After the game we somehow ended up by the visitor’s bench and I remember touching the chairs, desperately trying to connect myself to the moment, to the arena, and to this world that I knew I needed to become part of. On the drive back to where we were staying, I remember feeling elated, but also sad, already wishing I could go back to that feeling. When I got to my room that night I sank to the floor and cried, the overwhelming emotion from the events of the day needing to go somewhere. When I was unable to sleep that night, too keyed up from the entire day, I made a brainstorm mindmap of the night, writing down as many details from the game and the arena that I could remember.
A few months after that game, I graduated from university. A year later, I took the leap, deciding to move to Toronto in hopes of getting to write about the NBA and recapture the magic of how I felt in that arena. This time, the assist goes to my mother. Despite being a bit unsure about basketball being the direction her daughter wanted to take and officially not just a phase, she fully supported my plan. In addition to her support, she literally, physically assisted the move, as she and my aunt loaded up her car and drove me from Nova Scotia to Toronto and the apartment I’d be living in.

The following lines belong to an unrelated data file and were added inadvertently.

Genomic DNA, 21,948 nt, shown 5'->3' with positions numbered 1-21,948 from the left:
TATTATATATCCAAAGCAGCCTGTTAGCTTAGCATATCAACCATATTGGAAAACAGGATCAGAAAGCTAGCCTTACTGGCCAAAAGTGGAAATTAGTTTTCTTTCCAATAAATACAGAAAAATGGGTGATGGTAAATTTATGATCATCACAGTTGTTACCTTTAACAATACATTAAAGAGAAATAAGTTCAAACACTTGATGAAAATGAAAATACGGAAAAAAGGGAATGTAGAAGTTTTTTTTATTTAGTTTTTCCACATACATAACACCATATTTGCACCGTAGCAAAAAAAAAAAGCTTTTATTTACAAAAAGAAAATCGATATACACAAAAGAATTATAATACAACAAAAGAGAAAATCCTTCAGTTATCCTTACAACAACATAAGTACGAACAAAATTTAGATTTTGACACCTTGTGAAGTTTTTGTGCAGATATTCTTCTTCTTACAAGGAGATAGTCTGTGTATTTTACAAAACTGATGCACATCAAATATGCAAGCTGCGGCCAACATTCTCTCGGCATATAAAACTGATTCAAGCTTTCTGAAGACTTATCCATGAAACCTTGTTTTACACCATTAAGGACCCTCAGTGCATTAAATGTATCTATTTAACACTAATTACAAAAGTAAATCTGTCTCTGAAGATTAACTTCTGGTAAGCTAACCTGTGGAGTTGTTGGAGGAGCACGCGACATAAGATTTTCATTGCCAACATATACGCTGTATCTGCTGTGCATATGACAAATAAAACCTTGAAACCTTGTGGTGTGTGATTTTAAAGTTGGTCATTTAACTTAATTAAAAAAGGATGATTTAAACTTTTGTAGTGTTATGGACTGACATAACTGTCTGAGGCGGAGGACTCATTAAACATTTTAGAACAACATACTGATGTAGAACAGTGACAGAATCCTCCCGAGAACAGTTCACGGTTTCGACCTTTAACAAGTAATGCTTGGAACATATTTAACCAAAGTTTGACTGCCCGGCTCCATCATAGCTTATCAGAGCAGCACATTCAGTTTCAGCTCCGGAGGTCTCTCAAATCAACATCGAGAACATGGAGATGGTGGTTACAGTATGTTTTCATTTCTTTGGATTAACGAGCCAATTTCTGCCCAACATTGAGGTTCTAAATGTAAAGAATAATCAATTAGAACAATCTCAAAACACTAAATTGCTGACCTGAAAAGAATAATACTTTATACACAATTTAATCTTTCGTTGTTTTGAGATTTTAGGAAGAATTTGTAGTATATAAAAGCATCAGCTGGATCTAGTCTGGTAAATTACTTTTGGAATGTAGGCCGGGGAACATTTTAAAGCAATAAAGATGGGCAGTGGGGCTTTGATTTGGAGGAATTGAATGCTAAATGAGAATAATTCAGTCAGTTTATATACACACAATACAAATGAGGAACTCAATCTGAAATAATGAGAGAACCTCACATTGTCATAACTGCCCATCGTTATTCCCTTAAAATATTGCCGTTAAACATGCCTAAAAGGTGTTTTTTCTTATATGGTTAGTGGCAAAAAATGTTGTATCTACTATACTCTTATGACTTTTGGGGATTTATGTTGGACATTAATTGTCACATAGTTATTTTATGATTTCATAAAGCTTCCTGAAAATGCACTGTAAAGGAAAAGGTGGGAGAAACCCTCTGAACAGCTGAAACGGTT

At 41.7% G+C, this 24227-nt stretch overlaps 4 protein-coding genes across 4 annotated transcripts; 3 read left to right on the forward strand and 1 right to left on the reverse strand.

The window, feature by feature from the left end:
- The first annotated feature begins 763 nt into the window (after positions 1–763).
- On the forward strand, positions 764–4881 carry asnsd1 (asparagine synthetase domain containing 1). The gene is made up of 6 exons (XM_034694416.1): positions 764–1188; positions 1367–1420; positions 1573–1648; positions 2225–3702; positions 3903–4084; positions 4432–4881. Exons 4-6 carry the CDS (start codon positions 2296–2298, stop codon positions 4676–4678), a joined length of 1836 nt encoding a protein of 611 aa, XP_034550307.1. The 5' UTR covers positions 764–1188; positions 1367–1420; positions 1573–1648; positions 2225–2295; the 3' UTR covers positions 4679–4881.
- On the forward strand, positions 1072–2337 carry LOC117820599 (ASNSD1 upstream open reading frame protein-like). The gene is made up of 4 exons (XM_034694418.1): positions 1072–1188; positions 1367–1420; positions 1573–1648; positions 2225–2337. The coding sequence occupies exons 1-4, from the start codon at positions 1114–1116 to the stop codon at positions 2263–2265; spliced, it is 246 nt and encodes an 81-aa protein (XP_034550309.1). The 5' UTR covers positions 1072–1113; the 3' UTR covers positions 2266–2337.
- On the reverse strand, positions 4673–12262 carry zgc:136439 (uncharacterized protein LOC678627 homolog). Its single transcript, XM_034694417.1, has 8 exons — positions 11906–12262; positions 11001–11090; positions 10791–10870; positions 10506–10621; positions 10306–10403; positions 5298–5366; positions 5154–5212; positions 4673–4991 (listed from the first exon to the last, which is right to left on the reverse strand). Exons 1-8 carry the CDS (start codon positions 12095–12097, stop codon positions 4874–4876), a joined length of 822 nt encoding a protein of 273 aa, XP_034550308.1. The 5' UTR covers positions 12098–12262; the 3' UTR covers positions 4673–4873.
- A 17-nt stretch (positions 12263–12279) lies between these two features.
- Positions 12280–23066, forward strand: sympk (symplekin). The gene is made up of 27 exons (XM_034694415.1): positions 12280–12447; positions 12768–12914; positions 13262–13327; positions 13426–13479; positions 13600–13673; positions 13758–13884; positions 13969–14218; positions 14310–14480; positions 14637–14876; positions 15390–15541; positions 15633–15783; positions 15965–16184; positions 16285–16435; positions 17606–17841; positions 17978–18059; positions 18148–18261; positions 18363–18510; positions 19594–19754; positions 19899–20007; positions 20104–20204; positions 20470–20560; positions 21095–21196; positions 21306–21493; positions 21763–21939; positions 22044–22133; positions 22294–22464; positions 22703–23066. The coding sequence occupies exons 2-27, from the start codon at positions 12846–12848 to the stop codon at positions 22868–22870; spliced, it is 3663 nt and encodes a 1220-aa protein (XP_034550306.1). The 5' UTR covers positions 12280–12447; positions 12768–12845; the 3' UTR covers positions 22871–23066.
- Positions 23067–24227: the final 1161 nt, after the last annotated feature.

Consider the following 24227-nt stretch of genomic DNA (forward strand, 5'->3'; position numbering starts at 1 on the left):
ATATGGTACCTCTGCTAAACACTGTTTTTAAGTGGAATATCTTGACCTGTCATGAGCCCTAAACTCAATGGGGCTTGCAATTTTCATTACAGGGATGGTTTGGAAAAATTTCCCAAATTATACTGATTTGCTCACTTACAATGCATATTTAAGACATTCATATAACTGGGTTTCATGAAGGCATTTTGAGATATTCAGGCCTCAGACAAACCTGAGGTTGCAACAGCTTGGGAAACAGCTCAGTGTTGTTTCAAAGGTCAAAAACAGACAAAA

That move was 11 years ago. Thankfully, gratefully, I have gotten to write about the league and the Raptors in the time since. During that time, there have been many changes to the industry and the game and everything in between. What hasn’t changed has been that electric energy inside Scotiabank Arena. No matter how many games you attend, no matter the opponent, team record or storyline, when the arena gets dark and the intro announcements start booming over the speaker it is impossible not to feel the rush. Over these 11 years a lot has changed with the Raptors, too. From Chris Bosh’s departure to DeMar DeRozan’s tenure, to Kawhi Leonard’s season of excellence, Pascal Siakam’s present, Kyle Lowry’s legacy and a freaking NBA Championship banner hanging in the rafters in Toronto, it’s been an unbelievable ride watching it all unfold.
There have been some surprises along the way, too. When we talk about the rise of basketball in Canada, the conversation is usually focused on Canadian youth. The Raptors haven’t just inspired a younger generation of basketball fans, though. While it was my grandmother who shared in my passion in earlier years (even if her actual interest wasn’t the game at all), sometime during the 2014 season, it happened.